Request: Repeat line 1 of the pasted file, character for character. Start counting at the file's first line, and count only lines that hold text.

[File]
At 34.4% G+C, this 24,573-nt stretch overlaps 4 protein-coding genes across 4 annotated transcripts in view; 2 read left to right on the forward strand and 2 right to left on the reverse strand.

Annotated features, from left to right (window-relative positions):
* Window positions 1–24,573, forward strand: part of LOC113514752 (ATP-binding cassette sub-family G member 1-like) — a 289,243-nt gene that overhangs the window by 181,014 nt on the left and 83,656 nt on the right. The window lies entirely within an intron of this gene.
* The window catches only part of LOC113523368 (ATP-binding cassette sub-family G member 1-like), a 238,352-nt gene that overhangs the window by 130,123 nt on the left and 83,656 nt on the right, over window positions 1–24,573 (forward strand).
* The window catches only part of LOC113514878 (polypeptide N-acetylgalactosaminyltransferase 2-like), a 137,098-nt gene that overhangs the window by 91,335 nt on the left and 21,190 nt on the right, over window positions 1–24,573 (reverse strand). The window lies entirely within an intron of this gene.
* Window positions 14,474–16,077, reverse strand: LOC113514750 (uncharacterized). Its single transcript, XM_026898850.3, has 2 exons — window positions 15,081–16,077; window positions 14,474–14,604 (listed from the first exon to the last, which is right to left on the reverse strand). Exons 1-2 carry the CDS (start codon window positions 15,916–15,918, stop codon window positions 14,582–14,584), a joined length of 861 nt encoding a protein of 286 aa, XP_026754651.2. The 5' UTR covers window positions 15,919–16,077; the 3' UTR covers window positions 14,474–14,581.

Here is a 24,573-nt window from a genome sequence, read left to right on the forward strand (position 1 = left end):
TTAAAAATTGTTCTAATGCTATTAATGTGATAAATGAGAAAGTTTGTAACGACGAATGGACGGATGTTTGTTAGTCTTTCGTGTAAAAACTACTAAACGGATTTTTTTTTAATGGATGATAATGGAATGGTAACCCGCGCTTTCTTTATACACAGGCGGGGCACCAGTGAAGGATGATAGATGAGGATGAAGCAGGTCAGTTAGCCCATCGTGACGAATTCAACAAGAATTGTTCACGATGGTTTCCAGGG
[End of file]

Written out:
At 34.4% G+C, this 24,573-nt stretch overlaps 4 protein-coding genes across 4 annotated transcripts in view; 2 read left to right on the forward strand and 2 right to left on the reverse strand.